Christian Aid mobilises large emergency response for Haiti

By staff writers
January 17, 2010

The UK-based international development agency, Christian Aid, has announced the release of £100,000 for immediate emergency relief to help those affected by the earthquake in Haiti, and is working with other agencies and the UN to coordinate the distribution of aid on a far wider scale.

This is the first tranche of assistance as part of a £1 million appeal and participation in the multi-agency Disasters Emergency Committee effort from the UK, linking both secular and religious NGOs.

Yesterday, (16 January 2009) there were reports of an increase in the flow of emergency relief after the severity of the damage to Haiti’s already fragile infrastructure made it very challenging to get aid into the country and to distribute it on arrival.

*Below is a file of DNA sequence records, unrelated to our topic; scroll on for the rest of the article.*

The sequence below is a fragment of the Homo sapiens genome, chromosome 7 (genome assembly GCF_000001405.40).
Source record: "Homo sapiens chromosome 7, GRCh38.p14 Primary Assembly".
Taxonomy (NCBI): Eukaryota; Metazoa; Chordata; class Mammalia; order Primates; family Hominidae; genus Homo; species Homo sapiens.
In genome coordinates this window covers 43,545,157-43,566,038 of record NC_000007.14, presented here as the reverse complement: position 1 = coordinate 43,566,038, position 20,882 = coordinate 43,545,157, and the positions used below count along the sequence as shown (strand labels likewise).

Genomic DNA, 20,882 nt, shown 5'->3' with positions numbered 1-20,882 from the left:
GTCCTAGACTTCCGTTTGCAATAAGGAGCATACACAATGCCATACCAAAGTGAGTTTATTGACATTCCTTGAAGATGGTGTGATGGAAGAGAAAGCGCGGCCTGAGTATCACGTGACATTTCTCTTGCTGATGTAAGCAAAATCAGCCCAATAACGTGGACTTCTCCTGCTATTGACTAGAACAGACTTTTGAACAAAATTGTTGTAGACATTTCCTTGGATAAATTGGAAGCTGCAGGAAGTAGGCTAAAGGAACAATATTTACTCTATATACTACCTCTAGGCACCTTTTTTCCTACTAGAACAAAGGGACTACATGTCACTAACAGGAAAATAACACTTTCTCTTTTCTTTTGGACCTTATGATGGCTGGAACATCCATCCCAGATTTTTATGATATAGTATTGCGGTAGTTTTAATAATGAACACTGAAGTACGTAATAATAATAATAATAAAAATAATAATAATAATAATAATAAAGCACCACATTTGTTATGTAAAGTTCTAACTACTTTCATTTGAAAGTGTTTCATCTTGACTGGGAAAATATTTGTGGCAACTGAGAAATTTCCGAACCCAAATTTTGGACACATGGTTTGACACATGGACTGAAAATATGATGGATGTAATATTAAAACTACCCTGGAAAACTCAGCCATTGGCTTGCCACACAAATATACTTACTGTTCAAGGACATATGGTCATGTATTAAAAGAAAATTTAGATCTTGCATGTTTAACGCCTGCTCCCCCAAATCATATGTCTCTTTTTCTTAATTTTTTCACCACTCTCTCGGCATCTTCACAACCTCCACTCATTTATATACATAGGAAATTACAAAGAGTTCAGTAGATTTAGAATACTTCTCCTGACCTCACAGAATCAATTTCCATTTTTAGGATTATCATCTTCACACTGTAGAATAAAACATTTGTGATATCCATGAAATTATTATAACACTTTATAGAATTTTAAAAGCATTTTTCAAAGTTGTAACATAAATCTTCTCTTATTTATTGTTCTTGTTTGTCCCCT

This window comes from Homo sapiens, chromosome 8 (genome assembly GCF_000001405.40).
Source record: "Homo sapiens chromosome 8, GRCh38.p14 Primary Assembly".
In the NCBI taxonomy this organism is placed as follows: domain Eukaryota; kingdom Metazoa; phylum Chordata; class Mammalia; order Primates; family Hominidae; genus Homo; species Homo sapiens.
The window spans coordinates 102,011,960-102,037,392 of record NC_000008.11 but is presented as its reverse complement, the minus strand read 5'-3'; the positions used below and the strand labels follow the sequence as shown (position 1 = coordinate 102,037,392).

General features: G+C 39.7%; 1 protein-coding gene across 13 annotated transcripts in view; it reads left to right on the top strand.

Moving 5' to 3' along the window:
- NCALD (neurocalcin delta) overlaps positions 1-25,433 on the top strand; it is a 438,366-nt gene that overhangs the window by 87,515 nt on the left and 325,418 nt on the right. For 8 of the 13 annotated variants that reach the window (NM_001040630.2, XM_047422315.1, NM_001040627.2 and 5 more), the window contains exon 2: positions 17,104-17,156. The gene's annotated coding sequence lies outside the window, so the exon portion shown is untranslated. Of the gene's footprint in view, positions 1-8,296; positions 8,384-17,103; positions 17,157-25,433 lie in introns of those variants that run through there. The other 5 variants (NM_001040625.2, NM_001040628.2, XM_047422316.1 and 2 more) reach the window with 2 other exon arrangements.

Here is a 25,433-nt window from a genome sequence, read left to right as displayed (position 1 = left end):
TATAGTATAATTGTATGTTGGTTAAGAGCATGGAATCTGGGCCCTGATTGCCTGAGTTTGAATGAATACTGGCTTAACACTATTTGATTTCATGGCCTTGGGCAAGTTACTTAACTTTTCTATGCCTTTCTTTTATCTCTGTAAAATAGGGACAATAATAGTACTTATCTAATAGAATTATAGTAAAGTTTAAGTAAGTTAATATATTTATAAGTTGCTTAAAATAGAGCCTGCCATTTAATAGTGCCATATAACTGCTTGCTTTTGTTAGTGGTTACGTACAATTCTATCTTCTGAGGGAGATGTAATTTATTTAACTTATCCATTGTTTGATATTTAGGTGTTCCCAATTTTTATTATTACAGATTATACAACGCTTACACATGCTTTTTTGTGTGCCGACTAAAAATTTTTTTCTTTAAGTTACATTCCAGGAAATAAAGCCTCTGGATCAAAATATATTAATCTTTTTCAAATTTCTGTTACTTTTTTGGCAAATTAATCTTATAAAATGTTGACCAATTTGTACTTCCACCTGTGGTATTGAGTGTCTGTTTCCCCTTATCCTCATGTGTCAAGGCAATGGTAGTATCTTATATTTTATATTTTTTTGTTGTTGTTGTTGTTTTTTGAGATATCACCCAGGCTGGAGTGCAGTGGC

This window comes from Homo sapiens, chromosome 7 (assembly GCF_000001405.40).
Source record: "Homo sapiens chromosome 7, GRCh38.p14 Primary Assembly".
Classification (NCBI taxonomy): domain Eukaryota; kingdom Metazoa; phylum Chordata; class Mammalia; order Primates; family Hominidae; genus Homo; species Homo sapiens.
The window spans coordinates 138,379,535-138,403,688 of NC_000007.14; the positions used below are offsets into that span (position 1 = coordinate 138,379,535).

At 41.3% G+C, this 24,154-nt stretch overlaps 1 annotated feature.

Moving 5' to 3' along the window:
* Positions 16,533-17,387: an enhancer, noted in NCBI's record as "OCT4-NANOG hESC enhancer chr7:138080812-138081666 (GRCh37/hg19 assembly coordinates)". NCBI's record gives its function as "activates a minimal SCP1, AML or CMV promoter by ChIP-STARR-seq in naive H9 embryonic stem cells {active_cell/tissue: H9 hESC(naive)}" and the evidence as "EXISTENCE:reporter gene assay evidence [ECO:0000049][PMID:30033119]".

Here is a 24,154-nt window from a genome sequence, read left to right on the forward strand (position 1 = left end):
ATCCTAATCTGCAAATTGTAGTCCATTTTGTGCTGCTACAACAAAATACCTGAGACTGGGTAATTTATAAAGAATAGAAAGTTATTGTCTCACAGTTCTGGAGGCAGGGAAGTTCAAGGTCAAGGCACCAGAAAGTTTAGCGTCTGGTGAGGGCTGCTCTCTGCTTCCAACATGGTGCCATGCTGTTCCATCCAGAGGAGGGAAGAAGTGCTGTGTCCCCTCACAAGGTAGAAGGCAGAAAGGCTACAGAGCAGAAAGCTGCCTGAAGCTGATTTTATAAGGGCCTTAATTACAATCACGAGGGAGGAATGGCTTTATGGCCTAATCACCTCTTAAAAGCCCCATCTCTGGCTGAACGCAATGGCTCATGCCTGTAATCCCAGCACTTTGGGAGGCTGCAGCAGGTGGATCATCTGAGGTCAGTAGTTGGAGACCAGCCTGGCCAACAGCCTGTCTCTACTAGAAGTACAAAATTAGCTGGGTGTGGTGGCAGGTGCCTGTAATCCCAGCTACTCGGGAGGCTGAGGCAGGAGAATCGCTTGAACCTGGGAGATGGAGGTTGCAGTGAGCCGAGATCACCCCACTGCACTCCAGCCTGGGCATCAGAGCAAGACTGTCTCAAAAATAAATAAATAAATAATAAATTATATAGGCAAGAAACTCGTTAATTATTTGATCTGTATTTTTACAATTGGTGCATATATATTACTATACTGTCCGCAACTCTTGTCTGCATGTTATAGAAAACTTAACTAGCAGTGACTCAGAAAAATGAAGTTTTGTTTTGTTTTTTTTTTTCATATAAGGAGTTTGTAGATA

Christian Aid's Nick Guttmann told BBC News 24: "Now aid is getting in, while Christian Aid is also bringing supplies in by land from the Dominican Republic. We will see aid starting to flow much more quickly."

Christian Aid’s Haitian staff, despite being personally affected when its office collapsed in the earthquake, remain in the country and are working flat out to try and get support to those in greatest need.

The agency, which works with people irrespective of creed or belief, is also sending additional staff from neighbouring countries and from the UK to provide essential support.

Community and aid organisations from the neighbouring Dominican Republic are heavily involved in the emergency response, sourcing relief supplies such as food and blankets, and helping get them into the country by land.

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